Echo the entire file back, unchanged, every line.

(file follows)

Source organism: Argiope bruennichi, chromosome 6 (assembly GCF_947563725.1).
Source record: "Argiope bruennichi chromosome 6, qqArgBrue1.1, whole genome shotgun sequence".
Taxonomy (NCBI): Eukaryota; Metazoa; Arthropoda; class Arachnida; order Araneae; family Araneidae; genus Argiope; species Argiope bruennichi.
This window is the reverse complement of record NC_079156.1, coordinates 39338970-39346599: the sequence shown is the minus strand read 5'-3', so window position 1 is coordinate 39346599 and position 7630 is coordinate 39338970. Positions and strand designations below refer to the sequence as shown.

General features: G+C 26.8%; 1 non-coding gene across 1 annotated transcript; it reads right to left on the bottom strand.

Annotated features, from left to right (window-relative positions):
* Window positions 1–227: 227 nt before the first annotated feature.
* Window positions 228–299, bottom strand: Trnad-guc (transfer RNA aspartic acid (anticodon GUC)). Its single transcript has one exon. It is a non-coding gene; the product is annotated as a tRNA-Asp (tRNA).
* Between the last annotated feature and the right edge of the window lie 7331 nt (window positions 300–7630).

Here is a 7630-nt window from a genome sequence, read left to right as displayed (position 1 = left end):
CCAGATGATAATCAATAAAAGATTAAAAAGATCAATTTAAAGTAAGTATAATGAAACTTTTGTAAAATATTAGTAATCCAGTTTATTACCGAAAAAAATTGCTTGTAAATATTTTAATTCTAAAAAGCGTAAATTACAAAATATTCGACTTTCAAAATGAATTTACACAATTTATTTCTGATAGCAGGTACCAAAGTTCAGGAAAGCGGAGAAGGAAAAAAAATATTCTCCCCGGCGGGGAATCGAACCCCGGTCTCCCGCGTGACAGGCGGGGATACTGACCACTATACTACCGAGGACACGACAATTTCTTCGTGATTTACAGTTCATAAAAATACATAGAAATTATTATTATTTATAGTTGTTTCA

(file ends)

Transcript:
Source organism: Argiope bruennichi, chromosome 6 (assembly GCF_947563725.1).
Source record: "Argiope bruennichi chromosome 6, qqArgBrue1.1, whole genome shotgun sequence".
Taxonomy (NCBI): Eukaryota; Metazoa; Arthropoda; class Arachnida; order Araneae; family Araneidae; genus Argiope; species Argiope bruennichi.
This window is the reverse complement of record NC_079156.1, coordinates 39338970-39346599: the sequence shown is the minus strand read 5'-3', so window position 1 is coordinate 39346599 and position 7630 is coordinate 39338970. Positions and strand designations below refer to the sequence as shown.

General features: G+C 26.8%; 1 non-coding gene across 1 annotated transcript; it reads right to left on the bottom strand.

Annotated features, from left to right (window-relative positions):
* Window positions 1–227: 227 nt before the first annotated feature.
* Window positions 228–299, bottom strand: Trnad-guc (transfer RNA aspartic acid (anticodon GUC)). Its single transcript has one exon. It is a non-coding gene; the product is annotated as a tRNA-Asp (tRNA).
* Between the last annotated feature and the right edge of the window lie 7331 nt (window positions 300–7630).

Here is a 7630-nt window from a genome sequence, read left to right as displayed (position 1 = left end):
CCAGATGATAATCAATAAAAGATTAAAAAGATCAATTTAAAGTAAGTATAATGAAACTTTTGTAAAATATTAGTAATCCAGTTTATTACCGAAAAAAATTGCTTGTAAATATTTTAATTCTAAAAAGCGTAAATTACAAAATATTCGACTTTCAAAATGAATTTACACAATTTATTTCTGATAGCAGGTACCAAAGTTCAGGAAAGCGGAGAAGGAAAAAAAATATTCTCCCCGGCGGGGAATCGAACCCCGGTCTCCCGCGTGACAGGCGGGGATACTGACCACTATACTACCGAGGACACGACAATTTCTTCGTGATTTACAGTTCATAAAAATACATAGAAATTATTATTATTTATAGTTGTTTCA